Birds, rock formations, great history make for an interesting ride
This article appeared in the November 2005 issue of American Motorcyclist.
By Bill Wood
I’m riding along California’s famed Route 1, the Pacific Coast Highway, when it turns inland for a while before heading straight for the coast at Bodega Bay, which is an hour and a half up the coast from San Francisco.
Bodega Bay, with a population of a little over 1,000, became famous as the place where movie director Alfred Hitchcock filmed “The Birds” in 1962. But it should be famous for something else entirely: Bodega Head, one of the most impressive overlooks along the entire Pacific coast.
The town of Bodega Bay is nestled against a protected harbor, while Bodega Head is the curving arm of land that forms the bay. As a result, from town you see nothing but calm, shallow water with plenty of herons, egrets, gulls and loons, plus the occasional seal. Bodega Head is another story entirely. It’s the craggy outcropping where the full force of the Pacific pounds against the land.
Turning left at the north end of town and following a nearly deserted two-lane road a few miles around the bay, then up into the hills of the headland, is like entering a wild and foreign place. The landscape alternates between rocky cliffs and vivid wildflowers. A hundred feet below, waves crash against outcroppings, churning from sea green to milky white. And a stiff breeze off the water smells like it hasn’t touched land since leaving Japan.
In the late-afternoon sunlight, I follow a trail south along the edge of the cliff, peering down into crevices and hidden beaches. Finally, I just stop and listen to the waves crashing far below. It’s a reassuring rhythm, like the sound of the Earth breathing.
Up until now, Route 1 has been a fun road, but it hasn’t exactly lived up to its designation as the Pacific Coast Highway, since I’ve spent most of my time with land on both sides.
That changes the next morning, as I head north from Bodega Bay. Here, the road is perched on the edge of a headland above a succession of beaches where rocks rise out of the water like sentinels. I settle into my bike’s seat and inhale clean, ocean air.
Approaching the town of Jenner, I take a side trip down to a pair of the most impressive of those rock outcroppings at Goat Rock State Park.
Once again, the steep, narrow road heads down to the edge of the water crossing landscape so remote it’s hard to believe I’m still in the country’s most populous state. On this morning, the only other living creatures in sight are birds wheeling through the air and a small herd of deer grazing on the hillside.
I park the bike in the broad lot at the base of Goat Rock, a massive outcropping barely connected to the land. Even more impressive, though, is Arch Rock, a free-standing formation straddling the waves.
Jenner is the place where the Russian River, famous from California’s wine country to the east, empties into the Pacific. The town consists of a few dozen homes along the estuary where the river widens and flattens as it coasts across the finish line into the ocean.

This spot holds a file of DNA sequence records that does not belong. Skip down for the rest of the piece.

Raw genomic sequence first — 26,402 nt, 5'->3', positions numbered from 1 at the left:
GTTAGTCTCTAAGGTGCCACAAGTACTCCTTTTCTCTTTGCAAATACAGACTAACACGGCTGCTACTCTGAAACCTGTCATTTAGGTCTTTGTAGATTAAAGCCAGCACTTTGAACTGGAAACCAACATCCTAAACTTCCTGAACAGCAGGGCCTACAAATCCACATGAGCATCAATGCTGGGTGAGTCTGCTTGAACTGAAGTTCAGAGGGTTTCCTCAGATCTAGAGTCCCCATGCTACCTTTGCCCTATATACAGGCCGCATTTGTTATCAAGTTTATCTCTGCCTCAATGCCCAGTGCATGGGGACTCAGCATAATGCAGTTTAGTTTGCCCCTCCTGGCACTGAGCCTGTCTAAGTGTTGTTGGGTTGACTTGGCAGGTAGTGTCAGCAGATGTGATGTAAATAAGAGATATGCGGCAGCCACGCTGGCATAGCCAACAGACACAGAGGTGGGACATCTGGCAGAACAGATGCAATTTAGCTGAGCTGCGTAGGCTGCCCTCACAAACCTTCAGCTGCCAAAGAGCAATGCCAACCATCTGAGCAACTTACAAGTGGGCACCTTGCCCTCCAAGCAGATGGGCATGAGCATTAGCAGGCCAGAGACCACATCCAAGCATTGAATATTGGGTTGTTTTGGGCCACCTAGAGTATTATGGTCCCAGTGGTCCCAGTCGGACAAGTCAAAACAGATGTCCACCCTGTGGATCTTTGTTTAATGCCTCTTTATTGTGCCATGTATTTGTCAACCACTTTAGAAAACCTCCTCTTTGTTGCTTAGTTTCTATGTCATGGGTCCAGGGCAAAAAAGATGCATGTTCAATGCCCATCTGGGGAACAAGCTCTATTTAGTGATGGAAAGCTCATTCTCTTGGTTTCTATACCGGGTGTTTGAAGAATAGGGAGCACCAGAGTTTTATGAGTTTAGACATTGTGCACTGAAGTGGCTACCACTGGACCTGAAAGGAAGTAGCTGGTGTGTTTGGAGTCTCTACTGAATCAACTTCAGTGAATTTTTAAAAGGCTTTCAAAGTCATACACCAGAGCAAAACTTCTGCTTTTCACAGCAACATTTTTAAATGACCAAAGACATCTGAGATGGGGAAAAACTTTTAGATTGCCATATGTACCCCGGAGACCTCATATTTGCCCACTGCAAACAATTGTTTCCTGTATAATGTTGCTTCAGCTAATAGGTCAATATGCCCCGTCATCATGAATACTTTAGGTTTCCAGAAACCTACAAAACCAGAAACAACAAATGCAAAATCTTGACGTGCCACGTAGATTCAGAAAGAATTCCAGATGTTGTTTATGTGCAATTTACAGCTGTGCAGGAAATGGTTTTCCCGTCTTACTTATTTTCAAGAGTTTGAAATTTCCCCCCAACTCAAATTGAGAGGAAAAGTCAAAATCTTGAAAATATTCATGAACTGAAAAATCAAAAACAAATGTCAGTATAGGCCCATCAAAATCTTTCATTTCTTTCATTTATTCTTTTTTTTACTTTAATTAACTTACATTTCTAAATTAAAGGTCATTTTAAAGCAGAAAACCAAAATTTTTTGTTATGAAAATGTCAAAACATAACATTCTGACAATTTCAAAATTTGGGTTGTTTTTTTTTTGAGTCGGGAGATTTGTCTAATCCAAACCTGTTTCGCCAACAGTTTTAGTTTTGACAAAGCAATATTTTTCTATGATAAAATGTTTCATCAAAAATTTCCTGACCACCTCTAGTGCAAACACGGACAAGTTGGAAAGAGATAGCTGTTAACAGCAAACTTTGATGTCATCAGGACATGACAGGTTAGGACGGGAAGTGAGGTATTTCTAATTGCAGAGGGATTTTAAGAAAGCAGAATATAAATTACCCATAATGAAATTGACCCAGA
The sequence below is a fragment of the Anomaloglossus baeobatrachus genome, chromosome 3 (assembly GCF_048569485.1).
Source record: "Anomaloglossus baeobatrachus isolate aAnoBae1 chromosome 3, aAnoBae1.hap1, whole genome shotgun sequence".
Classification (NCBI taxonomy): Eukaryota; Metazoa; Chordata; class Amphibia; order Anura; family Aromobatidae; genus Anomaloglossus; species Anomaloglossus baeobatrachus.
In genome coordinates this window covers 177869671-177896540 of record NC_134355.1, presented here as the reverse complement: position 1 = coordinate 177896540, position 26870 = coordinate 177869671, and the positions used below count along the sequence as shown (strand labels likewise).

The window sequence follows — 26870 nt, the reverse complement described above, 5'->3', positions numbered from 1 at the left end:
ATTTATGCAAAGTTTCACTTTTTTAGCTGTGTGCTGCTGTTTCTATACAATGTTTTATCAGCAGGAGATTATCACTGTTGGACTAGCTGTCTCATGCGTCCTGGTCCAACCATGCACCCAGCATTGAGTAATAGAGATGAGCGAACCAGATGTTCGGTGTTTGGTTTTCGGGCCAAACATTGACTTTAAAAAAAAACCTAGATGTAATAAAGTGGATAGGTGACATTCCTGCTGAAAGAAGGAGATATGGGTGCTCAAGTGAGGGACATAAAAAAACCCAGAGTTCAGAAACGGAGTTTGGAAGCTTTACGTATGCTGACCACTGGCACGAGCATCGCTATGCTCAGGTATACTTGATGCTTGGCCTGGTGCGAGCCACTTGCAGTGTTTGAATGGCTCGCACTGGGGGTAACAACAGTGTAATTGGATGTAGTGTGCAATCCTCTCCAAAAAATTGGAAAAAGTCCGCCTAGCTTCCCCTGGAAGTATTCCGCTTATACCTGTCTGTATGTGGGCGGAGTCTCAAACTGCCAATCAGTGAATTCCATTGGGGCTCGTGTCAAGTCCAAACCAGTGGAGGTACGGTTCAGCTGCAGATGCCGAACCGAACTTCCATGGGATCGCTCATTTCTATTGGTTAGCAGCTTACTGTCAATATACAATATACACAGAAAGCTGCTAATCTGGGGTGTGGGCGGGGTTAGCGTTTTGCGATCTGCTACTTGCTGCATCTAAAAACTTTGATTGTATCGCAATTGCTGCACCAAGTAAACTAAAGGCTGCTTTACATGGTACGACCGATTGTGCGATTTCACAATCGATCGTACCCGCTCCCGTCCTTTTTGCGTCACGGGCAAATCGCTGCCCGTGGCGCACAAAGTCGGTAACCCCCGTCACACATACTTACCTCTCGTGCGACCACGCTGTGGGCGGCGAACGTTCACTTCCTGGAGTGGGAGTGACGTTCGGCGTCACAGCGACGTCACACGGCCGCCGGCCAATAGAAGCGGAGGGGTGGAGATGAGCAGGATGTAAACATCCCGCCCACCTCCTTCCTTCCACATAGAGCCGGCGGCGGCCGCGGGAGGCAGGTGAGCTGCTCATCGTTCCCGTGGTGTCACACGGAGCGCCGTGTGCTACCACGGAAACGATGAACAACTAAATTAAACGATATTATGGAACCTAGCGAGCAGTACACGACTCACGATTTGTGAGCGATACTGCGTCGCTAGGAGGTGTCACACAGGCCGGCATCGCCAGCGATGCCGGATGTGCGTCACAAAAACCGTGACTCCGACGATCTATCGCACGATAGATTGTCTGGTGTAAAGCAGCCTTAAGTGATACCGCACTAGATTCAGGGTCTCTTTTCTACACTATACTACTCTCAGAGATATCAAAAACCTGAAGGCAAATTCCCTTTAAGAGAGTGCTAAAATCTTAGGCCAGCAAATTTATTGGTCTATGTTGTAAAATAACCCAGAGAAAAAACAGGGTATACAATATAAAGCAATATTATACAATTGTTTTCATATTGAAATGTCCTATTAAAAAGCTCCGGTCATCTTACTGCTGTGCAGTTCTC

The mud flats and sandbars here attract plenty of birds and, right at the ocean’s edge, a few dozen harbor seals. At least, that’s what I’ve been told.
At first, it’s hard to be sure, because as I stare down from an overlook on the north end of town, they look like flotsam washed up by the ocean. But then I notice that one of those pieces of driftwood is moving. And another. And another.
Pretty soon, I see some of the seals swimming and frolicking in the quiet water behind the sand bar. It seems like a pretty wonderful life.
Past Jenner, Route 1, one of the country’s great motorcycle roads, hits one of its greatest stretches.
There’s a pattern to the riding that repeats every dozen miles or so: The road follows headlands with sweeping curves and infinite ocean vistas. Then I reach another estuary, and wind down through a series of tight corners to the level of the river before climbing back up to the headlands on the other side.
And if that’s not enough to keep your attention, there are cows.
All of a sudden, I cross something that looks just like a cattle guard you’d find on a gravel county road in the wide-open plains of Nebraska. Except that I’m on a winding route with a wall of rock on one side and a precipice on the other.
I cross a couple more and then, yeah, there are cows, some of them walking purposefully right along, and on, the road surface, and a small herd grazing on a little plateau below the road and above the gorgeous coastline.
I decide that these are the luckiest cows on Earth.
You never know what you’re going to find on a motorcycle tour. And just a few miles up the road from Jenner, I discover something I never expected: evidence of a Russian invasion of California.
Of course, the fact that it happened nearly 200 years ago makes that discovery slightly less dramatic, but it’s still a revelation for me as I arrive at Fort Ross, the preserved remains of an 19th century Russian fort on American soil.
By the early 1800s, Russians were running a major fur-trading business in present-day Alaska. The Russians headed south in search of food during the harsh winters and, of course, in search of more seal and otter fur.
By 1812, they had established a stockade and several buildings on the Pacific at Fort Ross. The place remained a Russian outpost for nearly 30 years, but when the fur supply dwindled, the tsar decided to sell the fort and pull back from the American mainland.
There’s a lot more of Route 1 left, but unfortunately, not a lot more time. I need to be back in San Francisco tonight. I continue up the coast to the rambling community of Sea Ranch, where I take one last look at the Pacific before turning inland.
It’s tough to leave the ocean behind. I slowly find my way back to U.S. Route 101 and then I’m lane-splitting my way toward the Golden Gate bridge, and San Francisco.